Where does that leave us then? Well, it’s a competitive little segment now I guess, the naked learner approved light-middleweights. I’m not convinced there’s much out there that’ll top this. I’d probably buy the XSR over the MT-07LA just for the styling. And then maybe look to get the shock modified or bung in an aftermarket unit as you started to push the limits a bit harder if you were that way inclined.

Yamaha XSR700 Summary

Why I like it

  • Lovely silky smooth proven drivetrain
  • Learner legal! But definitely not just for learners.
  • Solid torque from low down. Loves a wheelie 🙂
  • Nice retro styling and finish overall

I’d like it more if

  • Exhaust note could be a little more aggressive
  • Could do with a better rear shock
2020 Yamaha XSR700
2020 Yamaha XSR700 Specifications
Engine 655cc Liquid-cooled, 4-stroke, DOHC, 4-valve, 2-cylinder
Bore x Stroke 78.0 x 68.6
Compression Ratio 11.0 : 1
Claimed Power 38.3 kW (51 hp) at 8000 rpm
Claimed Torque 57.5 Nm at 4000 rpm
Induction EFI
Gears Constant mesh 6-speed
Clutch Wet, non quick-shift
Frame Steel Diamond
Forks 41mm telescopic fork, 130mm travel front
Shock Swingarm (link), 130mm travel
Tyres 120/70 ZR17 (F) / 180/55 ZR17 (R)
Front Brakes Hydraulic dual discs, 282mm – ABS
Rear Brake Hydraulic single disc, 245mm – ABS
Electronics ABS
Instrumentation LCD
Wet Weight 186 kg
Seat Height 835 mm
Ground Clearance 140 mm
Wheelbase 1405 mm
Rake / Trail 24.5-degrees / 90 mm
Fuel Capacity 14 L
Warranty 24 months unlimited kilometres
Available Now
Price $12,899 ride away
Wheels Waves Atmos Ride
Yamaha Yard Built XSR700 Customs

Source: MCNews.com.au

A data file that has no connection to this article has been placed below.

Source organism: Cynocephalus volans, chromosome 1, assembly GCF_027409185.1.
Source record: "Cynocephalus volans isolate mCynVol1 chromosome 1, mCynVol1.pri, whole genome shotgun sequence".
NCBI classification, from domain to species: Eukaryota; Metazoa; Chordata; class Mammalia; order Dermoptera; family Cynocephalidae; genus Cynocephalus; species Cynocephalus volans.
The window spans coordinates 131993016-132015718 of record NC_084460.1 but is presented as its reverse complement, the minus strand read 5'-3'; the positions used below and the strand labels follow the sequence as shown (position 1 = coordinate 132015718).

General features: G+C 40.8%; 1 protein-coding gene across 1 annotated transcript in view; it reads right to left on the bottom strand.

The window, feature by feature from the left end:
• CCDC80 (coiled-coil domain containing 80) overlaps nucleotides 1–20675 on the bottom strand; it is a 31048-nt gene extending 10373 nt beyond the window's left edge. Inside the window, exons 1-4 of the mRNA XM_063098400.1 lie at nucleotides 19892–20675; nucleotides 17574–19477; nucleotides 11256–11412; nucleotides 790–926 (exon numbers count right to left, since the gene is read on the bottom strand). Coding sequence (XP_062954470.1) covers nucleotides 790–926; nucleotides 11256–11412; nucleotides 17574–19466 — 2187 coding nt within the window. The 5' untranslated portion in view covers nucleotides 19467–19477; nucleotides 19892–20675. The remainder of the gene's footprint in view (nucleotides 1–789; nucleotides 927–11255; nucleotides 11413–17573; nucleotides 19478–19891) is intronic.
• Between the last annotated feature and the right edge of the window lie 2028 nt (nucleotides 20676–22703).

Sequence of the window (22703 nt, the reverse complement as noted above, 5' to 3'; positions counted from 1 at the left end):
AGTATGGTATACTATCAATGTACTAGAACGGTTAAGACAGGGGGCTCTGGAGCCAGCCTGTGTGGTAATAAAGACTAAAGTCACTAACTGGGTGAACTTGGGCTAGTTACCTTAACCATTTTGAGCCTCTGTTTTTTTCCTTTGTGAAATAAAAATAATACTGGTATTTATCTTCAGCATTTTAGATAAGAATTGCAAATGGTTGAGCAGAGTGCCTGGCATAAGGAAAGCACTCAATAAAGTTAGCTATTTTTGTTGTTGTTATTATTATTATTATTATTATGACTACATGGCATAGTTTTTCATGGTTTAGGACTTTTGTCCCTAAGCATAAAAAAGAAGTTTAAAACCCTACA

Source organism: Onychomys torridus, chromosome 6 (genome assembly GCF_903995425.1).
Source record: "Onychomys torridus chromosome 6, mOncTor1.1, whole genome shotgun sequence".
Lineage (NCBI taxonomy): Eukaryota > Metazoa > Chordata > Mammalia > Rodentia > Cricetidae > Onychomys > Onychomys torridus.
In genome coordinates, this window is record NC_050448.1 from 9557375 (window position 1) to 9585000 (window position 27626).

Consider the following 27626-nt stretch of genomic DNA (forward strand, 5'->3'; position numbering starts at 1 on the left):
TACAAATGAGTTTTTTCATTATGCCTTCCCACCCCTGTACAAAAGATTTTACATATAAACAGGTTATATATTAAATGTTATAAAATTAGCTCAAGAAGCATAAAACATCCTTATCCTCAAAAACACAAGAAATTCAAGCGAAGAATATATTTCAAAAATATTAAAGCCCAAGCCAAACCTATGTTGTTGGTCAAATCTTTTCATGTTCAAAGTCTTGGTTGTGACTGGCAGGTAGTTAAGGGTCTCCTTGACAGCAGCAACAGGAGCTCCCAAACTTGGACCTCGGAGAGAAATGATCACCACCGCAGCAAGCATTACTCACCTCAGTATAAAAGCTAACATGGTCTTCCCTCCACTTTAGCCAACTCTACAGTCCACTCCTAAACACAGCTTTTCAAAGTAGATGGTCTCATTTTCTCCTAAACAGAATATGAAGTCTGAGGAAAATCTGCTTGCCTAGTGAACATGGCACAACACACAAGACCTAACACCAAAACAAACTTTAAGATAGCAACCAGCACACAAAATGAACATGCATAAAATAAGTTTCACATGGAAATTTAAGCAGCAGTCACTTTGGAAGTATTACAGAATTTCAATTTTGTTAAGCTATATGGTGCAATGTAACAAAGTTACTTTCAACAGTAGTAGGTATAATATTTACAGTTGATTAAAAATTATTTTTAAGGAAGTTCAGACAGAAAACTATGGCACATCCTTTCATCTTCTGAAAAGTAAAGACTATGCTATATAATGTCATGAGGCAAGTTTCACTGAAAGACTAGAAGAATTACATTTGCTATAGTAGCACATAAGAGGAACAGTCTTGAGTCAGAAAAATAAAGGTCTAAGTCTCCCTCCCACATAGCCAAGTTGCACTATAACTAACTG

Stylish learner legal retro twin from Yamaha gets new look

2020 Yamaha XSR700

2020 Yamaha XSR700

Yamaha dealers are now taking deliveries of the learner legal 2020 Yamaha XSR700 in an eye-catching new Dynamic White colour scheme.

2020 Yamaha XSR700

Designed to reflect iconic models from Yamaha’s 65-year heritage, the XSR700 is a popular model in Yamaha’s ‘Sport Heritage’ range and is certainly one of the most attractive learner legal motorcycles on the market.

2020 Yamaha XSR700

Styling cues include an aluminium fuel tank, front and rear aluminium fenders, two-texture leather seat, vintage-style headlight and taillight, circular instrumentation and brushed aluminium around the front fender, radiator and headlight.

2020 Yamaha XSR700

Just like Yamaha’s top-selling MT-07LA, the learner approved XSR700 is unique to the Australian market; built by the factory to meet Australian Learner Approved Motorcycle Scheme (LAMS) guidelines.

655 cc mill especially designed for the Australian LAMS market

Heritage by nature but modern by design. Power is provided by a 655cc twin-cylinder engine, mounted in a lightweight and slim steel trellis frame with the engine as a stressed member. A 270-degree engine crank provides rich and linear torque delivery right across the rev range.

2020 Yamaha XSR700

The XSR700 is tuned to just slide under the llearner power restrictions but delivers great torque that is sure to continue to excite long after the L-plates are ditched.